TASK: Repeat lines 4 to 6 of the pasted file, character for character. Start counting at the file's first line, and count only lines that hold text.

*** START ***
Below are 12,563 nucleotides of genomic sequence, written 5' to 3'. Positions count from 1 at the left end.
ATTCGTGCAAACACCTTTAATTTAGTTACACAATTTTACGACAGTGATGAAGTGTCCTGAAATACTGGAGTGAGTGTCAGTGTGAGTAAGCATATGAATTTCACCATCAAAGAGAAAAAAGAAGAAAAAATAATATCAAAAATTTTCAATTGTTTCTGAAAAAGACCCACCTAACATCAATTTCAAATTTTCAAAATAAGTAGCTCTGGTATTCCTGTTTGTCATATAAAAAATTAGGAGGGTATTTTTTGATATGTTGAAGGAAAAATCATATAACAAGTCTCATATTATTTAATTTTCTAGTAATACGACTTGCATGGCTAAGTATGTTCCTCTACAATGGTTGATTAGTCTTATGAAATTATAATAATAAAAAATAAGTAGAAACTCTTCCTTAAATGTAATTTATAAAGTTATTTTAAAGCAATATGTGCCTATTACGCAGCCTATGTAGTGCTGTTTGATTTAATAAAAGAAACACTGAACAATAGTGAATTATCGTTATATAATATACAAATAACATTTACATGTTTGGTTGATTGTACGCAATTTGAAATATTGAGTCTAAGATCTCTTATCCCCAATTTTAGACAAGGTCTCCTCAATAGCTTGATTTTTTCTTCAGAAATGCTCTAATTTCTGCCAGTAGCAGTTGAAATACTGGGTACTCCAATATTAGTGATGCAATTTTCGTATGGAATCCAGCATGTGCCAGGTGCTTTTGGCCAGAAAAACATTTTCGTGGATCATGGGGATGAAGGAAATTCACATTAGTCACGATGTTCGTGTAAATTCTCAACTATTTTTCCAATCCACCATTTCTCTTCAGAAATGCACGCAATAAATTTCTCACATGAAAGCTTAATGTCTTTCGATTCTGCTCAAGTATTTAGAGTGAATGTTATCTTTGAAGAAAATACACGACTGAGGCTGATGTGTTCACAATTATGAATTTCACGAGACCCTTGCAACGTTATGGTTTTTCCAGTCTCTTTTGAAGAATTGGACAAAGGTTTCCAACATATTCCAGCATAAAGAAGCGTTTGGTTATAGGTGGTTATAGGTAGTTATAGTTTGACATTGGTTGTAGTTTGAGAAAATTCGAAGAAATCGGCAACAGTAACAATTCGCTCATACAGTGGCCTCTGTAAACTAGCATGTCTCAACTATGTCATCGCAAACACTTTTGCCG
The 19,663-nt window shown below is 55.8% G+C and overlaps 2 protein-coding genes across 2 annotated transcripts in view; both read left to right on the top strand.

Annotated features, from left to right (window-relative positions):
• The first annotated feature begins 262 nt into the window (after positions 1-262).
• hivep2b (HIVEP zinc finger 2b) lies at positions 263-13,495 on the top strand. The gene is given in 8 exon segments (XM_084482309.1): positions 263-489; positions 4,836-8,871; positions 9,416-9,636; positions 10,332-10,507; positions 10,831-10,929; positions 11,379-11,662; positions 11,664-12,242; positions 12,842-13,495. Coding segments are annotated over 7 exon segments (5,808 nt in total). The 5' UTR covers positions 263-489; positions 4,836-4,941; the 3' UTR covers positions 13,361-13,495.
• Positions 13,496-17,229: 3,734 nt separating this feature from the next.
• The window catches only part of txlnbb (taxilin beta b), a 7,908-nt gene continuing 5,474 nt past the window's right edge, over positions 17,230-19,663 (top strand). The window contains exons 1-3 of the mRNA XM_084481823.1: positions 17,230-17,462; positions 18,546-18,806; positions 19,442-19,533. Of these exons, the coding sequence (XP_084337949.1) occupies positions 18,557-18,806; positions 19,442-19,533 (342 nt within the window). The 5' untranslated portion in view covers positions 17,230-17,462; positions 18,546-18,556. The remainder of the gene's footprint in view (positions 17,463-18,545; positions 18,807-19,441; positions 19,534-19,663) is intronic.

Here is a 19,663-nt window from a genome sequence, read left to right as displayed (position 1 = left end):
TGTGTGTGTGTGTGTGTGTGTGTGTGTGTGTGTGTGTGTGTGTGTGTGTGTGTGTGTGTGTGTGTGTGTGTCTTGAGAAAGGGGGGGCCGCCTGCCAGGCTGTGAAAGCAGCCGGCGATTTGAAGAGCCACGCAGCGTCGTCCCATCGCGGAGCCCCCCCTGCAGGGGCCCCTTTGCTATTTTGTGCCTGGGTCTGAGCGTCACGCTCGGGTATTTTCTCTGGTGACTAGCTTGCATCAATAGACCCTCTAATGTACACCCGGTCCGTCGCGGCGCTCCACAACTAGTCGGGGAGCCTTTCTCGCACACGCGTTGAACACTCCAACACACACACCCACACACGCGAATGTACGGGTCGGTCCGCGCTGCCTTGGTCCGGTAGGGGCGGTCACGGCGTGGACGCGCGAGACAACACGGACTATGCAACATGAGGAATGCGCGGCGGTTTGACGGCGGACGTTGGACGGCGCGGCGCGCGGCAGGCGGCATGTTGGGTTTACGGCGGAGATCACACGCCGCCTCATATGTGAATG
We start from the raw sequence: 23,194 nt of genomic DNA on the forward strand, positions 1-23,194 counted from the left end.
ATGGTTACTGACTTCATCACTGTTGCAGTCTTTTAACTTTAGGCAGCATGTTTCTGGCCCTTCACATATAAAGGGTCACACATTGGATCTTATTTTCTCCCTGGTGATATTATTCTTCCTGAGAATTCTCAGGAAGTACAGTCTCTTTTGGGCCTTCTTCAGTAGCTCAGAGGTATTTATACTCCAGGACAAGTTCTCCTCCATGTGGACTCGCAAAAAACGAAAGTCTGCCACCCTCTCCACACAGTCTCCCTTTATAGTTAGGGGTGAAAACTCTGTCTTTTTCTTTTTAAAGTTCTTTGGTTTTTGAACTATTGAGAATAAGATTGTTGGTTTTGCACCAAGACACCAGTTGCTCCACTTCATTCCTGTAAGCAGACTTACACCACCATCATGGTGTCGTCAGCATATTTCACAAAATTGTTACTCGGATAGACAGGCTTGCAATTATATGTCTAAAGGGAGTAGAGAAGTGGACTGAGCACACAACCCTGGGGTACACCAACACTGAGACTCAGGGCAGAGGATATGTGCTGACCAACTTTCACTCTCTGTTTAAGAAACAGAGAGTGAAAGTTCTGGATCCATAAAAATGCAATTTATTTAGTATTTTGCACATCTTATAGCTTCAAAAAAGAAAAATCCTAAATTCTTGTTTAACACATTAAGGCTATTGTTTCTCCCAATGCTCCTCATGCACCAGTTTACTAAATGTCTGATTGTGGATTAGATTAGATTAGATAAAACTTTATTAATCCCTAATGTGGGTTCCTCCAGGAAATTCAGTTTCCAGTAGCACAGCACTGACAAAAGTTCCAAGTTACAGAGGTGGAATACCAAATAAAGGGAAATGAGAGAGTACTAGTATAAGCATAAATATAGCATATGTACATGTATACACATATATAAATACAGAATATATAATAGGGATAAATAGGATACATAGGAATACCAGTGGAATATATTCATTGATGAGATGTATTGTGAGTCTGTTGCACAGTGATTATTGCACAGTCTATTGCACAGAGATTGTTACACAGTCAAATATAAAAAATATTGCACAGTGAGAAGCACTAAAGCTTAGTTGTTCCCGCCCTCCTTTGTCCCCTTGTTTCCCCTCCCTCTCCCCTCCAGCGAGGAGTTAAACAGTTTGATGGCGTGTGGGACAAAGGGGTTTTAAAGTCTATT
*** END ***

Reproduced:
Annotated features, from left to right (window-relative positions):
• The first annotated feature begins 262 nt into the window (after positions 1-262).
• hivep2b (HIVEP zinc finger 2b) lies at positions 263-13,495 on the top strand. The gene is given in 8 exon segments (XM_084482309.1): positions 263-489; positions 4,836-8,871; positions 9,416-9,636; positions 10,332-10,507; positions 10,831-10,929; positions 11,379-11,662; positions 11,664-12,242; positions 12,842-13,495. Coding segments are annotated over 7 exon segments (5,808 nt in total). The 5' UTR covers positions 263-489; positions 4,836-4,941; the 3' UTR covers positions 13,361-13,495.